Chords are the backbone and building blocks for pretty much any song that you’ve ever heard. Having good chord knowledge is a ‘must-have’ for any guitarist—no matter what kind of guitarist you aspire to be.
Different types of chords range from what we’ll call the ‘basics’ :(major, minor, dominant 7th, and major 7). In addition, there are more complex chords that add flavor and style to a composition. Jazz is an excellent example of how these more complicated chords create a unique sonic texture. They can take you to a different place. Furthermore, they are great catalysts for increasing your creativity.
A critical chord-related skill for players looking to become a little more advanced is learning to play them in different positions along the neck. There also needs to be an emphasis on ‘inversions.’ Inversions are merely taking a set of notes and flipping them around to play them in a different order. The overall sound is relatively the same, but the ‘color’ can be refreshingly different.
One of the best ways to put everything that you’ve learned (and get some real-life application) is to try and learn your favorite songs. There’s a sense of satisfaction when you finally nail your favorite tune. It’s one of the best ways to keep your motivation up. Learn some easy songs as soon as possible, create a repertoire so that if anyone asks you to ‘play something,’ you can do so.
Challenge yourself! Learning songs that easily fit in the box as far as your skillset may get a little boring after a while. Suppose there’s a song where you feel you may have to push yourself a little bit (or even a lot), then great. It’s always a good thing to keep your chops and skillsets as good as they ever can be. There’s a great deal of satisfaction to be had by doing so.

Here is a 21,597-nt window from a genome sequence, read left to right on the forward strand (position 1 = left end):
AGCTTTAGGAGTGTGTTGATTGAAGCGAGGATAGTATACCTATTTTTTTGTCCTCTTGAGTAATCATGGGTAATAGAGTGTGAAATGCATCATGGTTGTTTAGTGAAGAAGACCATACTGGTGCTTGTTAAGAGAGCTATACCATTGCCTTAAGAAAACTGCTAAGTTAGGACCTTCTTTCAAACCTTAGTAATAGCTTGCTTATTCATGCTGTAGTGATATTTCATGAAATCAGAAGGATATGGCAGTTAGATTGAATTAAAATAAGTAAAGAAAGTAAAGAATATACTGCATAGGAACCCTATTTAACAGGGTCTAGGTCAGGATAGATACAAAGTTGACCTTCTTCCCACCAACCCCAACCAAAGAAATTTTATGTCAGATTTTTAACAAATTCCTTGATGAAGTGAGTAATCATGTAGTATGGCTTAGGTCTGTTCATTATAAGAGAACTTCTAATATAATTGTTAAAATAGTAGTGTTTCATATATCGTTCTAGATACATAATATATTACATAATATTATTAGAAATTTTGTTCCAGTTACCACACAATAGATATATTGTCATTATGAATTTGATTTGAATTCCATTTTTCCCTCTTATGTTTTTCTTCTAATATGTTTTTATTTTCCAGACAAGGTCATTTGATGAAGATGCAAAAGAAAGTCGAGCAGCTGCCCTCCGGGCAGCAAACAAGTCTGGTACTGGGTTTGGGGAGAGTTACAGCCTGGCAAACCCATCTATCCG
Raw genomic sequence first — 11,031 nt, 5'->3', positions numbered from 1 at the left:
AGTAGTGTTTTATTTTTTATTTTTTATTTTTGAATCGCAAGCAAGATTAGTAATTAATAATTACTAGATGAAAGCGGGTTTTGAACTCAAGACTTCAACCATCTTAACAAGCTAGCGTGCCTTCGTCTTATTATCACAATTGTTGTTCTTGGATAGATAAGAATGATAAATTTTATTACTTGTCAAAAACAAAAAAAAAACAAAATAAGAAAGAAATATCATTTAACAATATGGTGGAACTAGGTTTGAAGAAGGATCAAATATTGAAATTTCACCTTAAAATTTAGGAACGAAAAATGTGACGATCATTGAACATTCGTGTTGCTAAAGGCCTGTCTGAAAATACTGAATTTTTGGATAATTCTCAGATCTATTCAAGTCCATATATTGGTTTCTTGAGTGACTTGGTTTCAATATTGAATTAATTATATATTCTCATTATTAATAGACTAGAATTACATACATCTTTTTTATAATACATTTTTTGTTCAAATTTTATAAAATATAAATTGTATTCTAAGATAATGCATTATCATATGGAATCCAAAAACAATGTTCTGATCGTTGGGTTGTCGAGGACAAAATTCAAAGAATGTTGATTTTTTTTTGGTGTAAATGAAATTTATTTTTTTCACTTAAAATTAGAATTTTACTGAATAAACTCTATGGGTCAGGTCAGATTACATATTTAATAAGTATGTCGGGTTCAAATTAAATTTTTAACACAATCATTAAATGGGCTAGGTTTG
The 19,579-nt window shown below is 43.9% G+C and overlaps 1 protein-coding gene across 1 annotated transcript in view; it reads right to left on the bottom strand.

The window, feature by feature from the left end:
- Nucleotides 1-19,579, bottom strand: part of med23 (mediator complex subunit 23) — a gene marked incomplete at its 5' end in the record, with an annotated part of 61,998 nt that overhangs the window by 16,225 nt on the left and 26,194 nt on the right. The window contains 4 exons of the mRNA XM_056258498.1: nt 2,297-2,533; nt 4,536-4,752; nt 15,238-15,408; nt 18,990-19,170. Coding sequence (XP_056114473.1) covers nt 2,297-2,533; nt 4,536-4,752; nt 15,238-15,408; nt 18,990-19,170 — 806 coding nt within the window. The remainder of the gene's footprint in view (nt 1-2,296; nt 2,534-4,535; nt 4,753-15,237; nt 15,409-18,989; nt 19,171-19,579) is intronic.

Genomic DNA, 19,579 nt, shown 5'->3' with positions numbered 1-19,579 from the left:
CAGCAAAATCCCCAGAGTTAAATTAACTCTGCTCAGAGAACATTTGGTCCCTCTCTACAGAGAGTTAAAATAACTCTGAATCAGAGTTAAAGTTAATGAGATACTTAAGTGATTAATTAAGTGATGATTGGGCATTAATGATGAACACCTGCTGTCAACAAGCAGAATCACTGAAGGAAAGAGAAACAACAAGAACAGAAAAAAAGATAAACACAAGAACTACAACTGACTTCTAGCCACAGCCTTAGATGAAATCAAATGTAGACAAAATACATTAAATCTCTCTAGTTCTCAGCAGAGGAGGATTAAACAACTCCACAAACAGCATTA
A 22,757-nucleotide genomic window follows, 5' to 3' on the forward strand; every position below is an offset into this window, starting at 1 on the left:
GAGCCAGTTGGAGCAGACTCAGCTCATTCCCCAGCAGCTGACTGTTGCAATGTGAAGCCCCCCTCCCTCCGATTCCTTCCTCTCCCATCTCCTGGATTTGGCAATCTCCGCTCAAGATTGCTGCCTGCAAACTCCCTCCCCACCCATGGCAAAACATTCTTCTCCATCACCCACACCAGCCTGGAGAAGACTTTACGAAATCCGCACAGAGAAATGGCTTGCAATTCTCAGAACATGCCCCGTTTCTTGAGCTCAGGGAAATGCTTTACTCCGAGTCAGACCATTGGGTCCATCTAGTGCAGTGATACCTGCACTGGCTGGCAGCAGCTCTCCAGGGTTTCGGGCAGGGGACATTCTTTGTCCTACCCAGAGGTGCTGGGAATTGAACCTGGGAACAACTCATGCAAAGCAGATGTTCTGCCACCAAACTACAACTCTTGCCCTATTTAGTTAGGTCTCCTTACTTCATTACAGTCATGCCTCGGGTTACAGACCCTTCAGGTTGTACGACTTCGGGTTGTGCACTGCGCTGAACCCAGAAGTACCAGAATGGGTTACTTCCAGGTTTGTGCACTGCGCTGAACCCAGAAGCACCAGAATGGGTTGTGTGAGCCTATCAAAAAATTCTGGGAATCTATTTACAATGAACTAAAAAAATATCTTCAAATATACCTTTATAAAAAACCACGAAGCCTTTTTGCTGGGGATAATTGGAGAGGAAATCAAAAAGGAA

One other benefit of learning to play songs is that it’s one of the most effective ways to work on ear training. Developed guitar players have a sense of ‘hearing’ things, such as recognizing different types of chord progressions. In addition, identifying a chord type only by how it sounds is very beneficial for your heart training.
Sometimes it’s a worthy exercise to put the chord charts and guitar tablature to the side. Go ‘old school’ and figure out how to play a song by listening to it. Again, excellent ear training.
When you practice playing a new song, or a musical piece, lead melody lines, for example, the following technique is essential! Practice slowly! We all want to play any new song at full playing speed as soon as possible. Practicing slowly will have you playing faster sooner.
Practicing slowly will have you playing faster sooner.